Saving HTML canvas element data to an image in a user friendly manner is a tricky problem. Let’s look at one way to solve it.

First Attempt

We could always open our canvas in a new browser tab (or window) with the toDataURL JavaScript method.

window.location.href = canvas.toDataURL("image/png");

Unfortunately this requires the user to use the file menu or the right-click button to save the image from the newly opened browser tab. I wouldn’t call this user friendly.

Second Attempt

After some investigation I came across Nihilogic’s Canvas2Image JavaScript package. This package presents a Dialog Box to the user allowing them to save the image. This would solve my problem except the downloaded filename has the format 8iqALWM5.part . If my mom encountered a filename like that she wouldn’t know what to do with it. Still not user friendly.

Final Attempt

What to do? Enter PHP.

Permadi presents a technique using PHP and AJAX that is exactly what I need. After some tweaking here’s what I came up with.


The first PHP file saves the passed in canvas data to the server at a random location determined by the md5(uniqid())  method.

$data = $_POST['data'];
$file = md5(uniqid()) . '.png';

// remove "data:image/png;base64,"
$uri =  substr($data,strpos($data,",") 1);

// save to file
file_put_contents($file, base64_decode($uri));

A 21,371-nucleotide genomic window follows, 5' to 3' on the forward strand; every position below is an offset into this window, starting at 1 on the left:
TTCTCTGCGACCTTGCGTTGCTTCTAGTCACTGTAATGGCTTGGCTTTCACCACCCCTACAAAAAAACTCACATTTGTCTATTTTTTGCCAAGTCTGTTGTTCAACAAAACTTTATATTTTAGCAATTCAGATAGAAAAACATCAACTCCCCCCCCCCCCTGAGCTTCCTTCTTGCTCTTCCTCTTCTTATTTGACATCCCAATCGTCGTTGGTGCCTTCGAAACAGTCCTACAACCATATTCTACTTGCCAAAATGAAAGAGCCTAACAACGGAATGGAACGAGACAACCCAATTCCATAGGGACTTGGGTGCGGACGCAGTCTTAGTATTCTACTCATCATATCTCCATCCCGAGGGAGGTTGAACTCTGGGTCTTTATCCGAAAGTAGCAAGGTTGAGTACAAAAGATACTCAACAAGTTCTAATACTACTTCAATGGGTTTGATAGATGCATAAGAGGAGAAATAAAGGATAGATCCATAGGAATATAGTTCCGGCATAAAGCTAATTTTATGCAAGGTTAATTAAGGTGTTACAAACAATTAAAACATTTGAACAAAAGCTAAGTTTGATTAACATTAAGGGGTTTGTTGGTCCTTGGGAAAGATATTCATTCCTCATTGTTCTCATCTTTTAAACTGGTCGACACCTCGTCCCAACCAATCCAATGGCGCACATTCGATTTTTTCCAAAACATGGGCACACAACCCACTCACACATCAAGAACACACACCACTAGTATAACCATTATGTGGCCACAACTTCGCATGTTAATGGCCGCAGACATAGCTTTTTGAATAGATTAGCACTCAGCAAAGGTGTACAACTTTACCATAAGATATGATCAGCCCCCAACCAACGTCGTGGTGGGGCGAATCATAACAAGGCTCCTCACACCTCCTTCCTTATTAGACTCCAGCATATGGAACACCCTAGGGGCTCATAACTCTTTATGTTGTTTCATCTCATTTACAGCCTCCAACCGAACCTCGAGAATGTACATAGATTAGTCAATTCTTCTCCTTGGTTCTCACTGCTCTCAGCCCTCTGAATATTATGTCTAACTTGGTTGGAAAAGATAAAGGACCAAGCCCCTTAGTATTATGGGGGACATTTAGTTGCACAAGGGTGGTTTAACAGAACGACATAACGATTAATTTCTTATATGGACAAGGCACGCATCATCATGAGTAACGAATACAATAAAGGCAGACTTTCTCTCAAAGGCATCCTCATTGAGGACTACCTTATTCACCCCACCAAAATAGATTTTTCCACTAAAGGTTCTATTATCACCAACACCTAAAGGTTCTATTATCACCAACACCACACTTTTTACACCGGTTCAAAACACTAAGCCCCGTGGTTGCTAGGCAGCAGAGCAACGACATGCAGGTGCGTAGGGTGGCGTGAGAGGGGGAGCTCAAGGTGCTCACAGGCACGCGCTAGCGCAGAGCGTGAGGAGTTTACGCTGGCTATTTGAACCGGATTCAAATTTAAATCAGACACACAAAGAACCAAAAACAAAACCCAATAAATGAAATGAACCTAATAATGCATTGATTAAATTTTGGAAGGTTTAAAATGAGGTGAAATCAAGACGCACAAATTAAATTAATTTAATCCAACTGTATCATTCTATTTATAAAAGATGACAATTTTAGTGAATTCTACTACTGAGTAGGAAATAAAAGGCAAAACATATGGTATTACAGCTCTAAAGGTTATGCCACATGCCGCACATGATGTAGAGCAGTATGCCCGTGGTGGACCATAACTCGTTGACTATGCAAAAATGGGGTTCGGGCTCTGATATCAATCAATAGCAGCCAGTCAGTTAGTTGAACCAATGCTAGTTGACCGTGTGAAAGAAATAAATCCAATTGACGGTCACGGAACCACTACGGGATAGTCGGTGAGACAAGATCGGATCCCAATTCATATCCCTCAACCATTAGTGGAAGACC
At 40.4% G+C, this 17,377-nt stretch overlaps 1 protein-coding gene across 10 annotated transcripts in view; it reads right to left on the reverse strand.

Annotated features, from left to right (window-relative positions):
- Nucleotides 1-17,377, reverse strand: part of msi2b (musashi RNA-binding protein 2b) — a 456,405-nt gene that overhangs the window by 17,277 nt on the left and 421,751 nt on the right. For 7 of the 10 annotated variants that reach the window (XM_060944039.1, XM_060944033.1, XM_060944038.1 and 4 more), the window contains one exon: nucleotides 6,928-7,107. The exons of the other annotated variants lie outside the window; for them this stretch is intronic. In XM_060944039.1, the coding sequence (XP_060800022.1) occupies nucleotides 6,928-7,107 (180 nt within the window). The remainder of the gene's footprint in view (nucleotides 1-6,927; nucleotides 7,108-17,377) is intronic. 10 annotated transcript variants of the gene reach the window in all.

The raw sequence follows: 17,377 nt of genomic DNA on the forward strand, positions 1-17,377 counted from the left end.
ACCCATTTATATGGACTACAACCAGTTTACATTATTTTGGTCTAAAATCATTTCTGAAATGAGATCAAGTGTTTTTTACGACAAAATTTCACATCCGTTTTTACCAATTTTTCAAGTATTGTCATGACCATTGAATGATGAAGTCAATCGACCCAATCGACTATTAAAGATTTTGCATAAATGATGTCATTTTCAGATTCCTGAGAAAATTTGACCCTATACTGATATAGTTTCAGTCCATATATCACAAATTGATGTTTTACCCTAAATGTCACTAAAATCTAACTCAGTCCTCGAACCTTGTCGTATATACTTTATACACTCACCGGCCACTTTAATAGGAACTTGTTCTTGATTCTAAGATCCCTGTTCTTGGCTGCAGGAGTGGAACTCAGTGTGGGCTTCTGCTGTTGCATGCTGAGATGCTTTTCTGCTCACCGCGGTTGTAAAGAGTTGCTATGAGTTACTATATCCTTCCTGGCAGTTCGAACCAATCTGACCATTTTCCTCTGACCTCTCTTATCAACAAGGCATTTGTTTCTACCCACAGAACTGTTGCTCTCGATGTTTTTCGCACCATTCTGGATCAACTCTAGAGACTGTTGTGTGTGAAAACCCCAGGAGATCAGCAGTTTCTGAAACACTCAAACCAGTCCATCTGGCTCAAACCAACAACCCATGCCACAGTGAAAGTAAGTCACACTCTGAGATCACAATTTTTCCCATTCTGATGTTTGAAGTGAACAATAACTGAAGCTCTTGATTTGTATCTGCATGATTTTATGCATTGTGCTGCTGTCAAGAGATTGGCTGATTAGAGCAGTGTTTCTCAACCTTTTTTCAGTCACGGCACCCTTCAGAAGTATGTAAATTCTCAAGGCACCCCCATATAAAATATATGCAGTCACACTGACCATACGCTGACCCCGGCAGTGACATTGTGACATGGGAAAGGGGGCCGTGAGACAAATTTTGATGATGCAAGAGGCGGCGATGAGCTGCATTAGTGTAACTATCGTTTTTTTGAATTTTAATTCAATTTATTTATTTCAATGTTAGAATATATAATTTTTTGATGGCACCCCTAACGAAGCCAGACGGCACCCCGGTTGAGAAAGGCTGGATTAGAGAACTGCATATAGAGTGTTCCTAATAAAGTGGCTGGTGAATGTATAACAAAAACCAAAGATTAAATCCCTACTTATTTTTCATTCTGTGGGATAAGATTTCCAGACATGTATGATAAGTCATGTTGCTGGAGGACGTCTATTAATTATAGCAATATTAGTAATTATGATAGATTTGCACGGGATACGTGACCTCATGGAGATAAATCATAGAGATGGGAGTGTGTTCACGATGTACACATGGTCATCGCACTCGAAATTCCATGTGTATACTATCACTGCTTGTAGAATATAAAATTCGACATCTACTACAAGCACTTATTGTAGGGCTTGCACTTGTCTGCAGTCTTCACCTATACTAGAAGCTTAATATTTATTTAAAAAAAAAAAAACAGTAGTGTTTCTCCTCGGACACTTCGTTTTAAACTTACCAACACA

// return the filename
echo json_encode($file);

We would call this via JQuery with the $.post method, filling the data parameter using the toDataURL method.

$.post("save.php", {data: canvas.toDataURL("image/png")})


Now we can use PHP to force the download of the saved image data. You can read more about this in the PHP Manual.

$file = trim($_GET['path']);

// force user to download the image
if (file_exists($file)) {
    header('Content-Description: File Transfer');
    header('Content-Type: image/png');
    header('Content-Disposition: attachment; filename='.basename($file));
    header('Content-Transfer-Encoding: binary');
    header('Expires: 0');
    header('Cache-Control: must-revalidate, post-check=0, pre-check=0');
    header('Pragma: public');
    header('Content-Length: ' . filesize($file));
else {
    echo "$file not found";

We can use the return value of our first AJAX request as input to download.php to provide the filename.

$("#save").click(function () {
    $.post("save.php", {data: G_cv.toDataURL("image/png")}, function (file) {
        window.location.href =  "download.php?path="  file});

Now when the Save link is clicked a dialog box will be presented to the user asking them to save their image.

User friendly?